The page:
You may be laboring under the delusion that making your kid sit in the corner or bribing them with “treats” are molding them into model citizen on the playground. The more likely answer is that it’s molding you into a control freak. Ross W. Greene, a clinical child psychologist and author of Raising Human Beings, says that your endless series of carrots and sticks (or, if it’s snack time, carrot sticks) isn’t going to yield the behavior that you want. But treating your parent/child relationship like a collaboration might.
Greene’s theory is that, by solving problems instead of imposing your will, you get rid of the power struggles that make sticker charts and time-outs seem like a good idea. Remember, just like your high school track coach said, “There is no ‘I’ in team.”
Your Goal Is Influence, Not Control
Greene’s method is based on collaborative problem-solving. The short version is that your goal is not to control your kid’s every move, but to influence their decisions as best you can, and bite your damn tongue when you can’t. How else are they going to learn?
“Being a dad doesn’t have to mean being an all-powerful, all-knowing being,” says Greene. Even though you may have been raised by a father who considered himself God with a chore chart, experts like Greene say that power struggles between parents and kids often make the relationship adversarial. “The more control you seek, the less you have,” he says, while neither confirming or denying that he got that line from Yoda.
Set Clear Expectations
You only see what you don’t want your kids to be doing. Stop playing with your food. Don’t hit the neighbor-boy. Chainsaws aren’t for juggling. But instead of being reactionary and saying no a few hundred times a day, Greene says to lay out a handful of high-priority expectations, and then communicate how failing that affects people around them.
The more control you seek, the less you have.
“I look at adults and ask what their expectations are and they have no idea,” Greene says. “Let’s be clear about the expectations in the first place.” For example, using good manners at a restaurant may be a high priority for you. Before they set foot in that high chair, tell them what you expect (like food staying on the table, or a decibel level slightly below jet engine) and how that affects other people (they will forever regret choosing Cheesecake Factory as a romantic night out).
Don’t Solve Problems As They’re Happening
“Nobody does their best thinking in the heat of the moment,” says Greene. “That’s why so many problems stay unsolved. Parents and kids get into conflicts over the same thing every week because they’re dealing with them right then.” Instead of forcing a resolution while you’re pissed off, let the moment pass with minimal conflict. It’s not backing down, it’s deferring until later when everyone is cool again. Which leads to …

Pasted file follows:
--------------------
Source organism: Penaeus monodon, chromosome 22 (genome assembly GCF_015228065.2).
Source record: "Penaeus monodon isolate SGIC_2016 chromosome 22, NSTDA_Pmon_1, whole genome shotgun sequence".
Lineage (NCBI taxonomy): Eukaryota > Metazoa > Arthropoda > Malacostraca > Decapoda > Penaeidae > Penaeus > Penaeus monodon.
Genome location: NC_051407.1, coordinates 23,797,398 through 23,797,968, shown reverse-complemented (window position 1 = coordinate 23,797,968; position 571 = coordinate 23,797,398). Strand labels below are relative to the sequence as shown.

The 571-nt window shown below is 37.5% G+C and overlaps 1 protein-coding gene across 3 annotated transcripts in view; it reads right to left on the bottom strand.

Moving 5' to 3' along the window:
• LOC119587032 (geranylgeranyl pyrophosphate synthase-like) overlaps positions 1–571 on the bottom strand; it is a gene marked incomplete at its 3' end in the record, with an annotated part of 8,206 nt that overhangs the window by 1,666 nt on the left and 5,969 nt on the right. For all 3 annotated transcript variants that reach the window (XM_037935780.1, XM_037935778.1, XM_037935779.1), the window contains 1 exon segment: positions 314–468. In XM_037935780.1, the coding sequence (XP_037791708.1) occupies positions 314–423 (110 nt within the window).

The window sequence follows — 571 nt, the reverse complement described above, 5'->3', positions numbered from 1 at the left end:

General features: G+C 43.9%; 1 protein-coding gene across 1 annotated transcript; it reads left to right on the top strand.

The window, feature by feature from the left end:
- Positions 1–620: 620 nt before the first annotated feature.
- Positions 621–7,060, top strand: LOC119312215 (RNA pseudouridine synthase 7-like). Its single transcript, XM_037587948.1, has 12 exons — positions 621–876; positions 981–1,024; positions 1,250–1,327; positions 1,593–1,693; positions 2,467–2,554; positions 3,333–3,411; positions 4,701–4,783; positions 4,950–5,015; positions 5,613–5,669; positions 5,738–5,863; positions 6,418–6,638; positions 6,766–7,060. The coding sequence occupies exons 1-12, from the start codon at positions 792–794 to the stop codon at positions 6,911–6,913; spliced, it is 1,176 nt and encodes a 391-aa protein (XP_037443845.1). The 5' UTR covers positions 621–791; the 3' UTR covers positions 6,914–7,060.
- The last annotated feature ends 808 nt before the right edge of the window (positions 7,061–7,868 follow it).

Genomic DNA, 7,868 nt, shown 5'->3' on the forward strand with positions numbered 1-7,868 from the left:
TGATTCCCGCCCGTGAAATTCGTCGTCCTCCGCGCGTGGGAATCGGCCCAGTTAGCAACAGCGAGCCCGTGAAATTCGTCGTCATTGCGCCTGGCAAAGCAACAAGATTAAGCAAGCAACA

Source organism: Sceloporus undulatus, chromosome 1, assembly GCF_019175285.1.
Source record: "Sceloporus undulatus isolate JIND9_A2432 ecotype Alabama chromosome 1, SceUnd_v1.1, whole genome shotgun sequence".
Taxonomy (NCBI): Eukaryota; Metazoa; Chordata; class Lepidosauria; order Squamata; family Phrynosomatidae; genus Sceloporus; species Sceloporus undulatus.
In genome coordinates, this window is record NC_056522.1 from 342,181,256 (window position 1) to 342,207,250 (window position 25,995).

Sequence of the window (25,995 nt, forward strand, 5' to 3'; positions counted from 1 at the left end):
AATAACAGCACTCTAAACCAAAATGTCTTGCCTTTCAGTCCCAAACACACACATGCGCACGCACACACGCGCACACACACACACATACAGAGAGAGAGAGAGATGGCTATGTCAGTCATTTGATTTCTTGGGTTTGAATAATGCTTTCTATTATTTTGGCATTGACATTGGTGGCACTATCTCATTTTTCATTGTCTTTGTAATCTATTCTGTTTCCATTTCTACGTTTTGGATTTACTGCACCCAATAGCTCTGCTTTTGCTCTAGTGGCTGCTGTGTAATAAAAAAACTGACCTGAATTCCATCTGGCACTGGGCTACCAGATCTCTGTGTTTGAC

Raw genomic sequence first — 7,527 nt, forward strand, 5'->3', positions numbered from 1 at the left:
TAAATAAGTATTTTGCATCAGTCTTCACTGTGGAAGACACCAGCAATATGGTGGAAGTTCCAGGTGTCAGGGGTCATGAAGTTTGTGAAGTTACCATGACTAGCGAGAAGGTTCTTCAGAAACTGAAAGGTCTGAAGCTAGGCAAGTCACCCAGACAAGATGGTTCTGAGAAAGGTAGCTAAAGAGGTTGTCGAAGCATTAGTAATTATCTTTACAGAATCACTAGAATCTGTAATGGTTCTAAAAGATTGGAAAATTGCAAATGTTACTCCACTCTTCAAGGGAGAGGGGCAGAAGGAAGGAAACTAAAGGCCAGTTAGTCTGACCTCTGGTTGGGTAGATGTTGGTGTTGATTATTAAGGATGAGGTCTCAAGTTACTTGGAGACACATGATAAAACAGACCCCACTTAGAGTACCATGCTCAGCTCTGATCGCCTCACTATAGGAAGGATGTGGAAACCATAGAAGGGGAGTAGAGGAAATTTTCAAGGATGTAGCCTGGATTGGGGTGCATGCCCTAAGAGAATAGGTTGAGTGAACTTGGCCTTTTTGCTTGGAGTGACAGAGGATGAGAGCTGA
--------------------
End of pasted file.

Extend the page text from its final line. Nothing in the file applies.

Plan A Time To Work It Out
Put that problem solving time on the books. It should be a moment when your kid’s not in trouble, you’re not mad, and nothing needs to be put out with a fire extinguisher. Give them a heads up and let them know you have some collaborating to do. “Kids love this,” says Greene. “They like getting along with their parents a whole lot better than they like stickers.” (But not puffy stickers.) He says to set up these meetings once a week, or even every day. Consider them a United Nations summit in your living room — but with more at stake.
Get To The Root Of It
Say you have a hard time getting your kid to brush their teeth. You think they’re just being difficult, but perhaps there’s something else going on. “You’re asking for information to understand why it’s hard for them,” says Greene. Maybe the toothbrush hurts their gums. Maybe that Tom’s of Maine toothpaste tastes like bark. Maybe brushing you teeth is just boring as shit. Whatever the situation, he says your job is to find out why they’re not meeting the expectation. And if they’re just being stubborn, tell them about the wonderful world of oral surgery.
Devise a Solution Together
Skee-Lo had success with “I Wish,” but for you it should be, “I wonder.” Greene says to start deploying this phrase — as in, “I wonder if there’s a way we can find a brush or toothpaste you’ll like more” — to include your kid in the decision-making process. Get their suggestions, but be prepared for “How about I don’t brush my teeth?”
“A lot of adults feel pressured to come up with ingenious solutions. That doesn’t serve us well,” says Greene. By getting their feedback you can hopefully find a realistic solution that works for both parties. If the first one doesn’t work, don’t punish them, because you’re equally at fault. Just put the issue back on the dinnertime docket and try again until it’s solved. Nothing working? You may have to pull in a third party mediator. Your kid calls her Mom.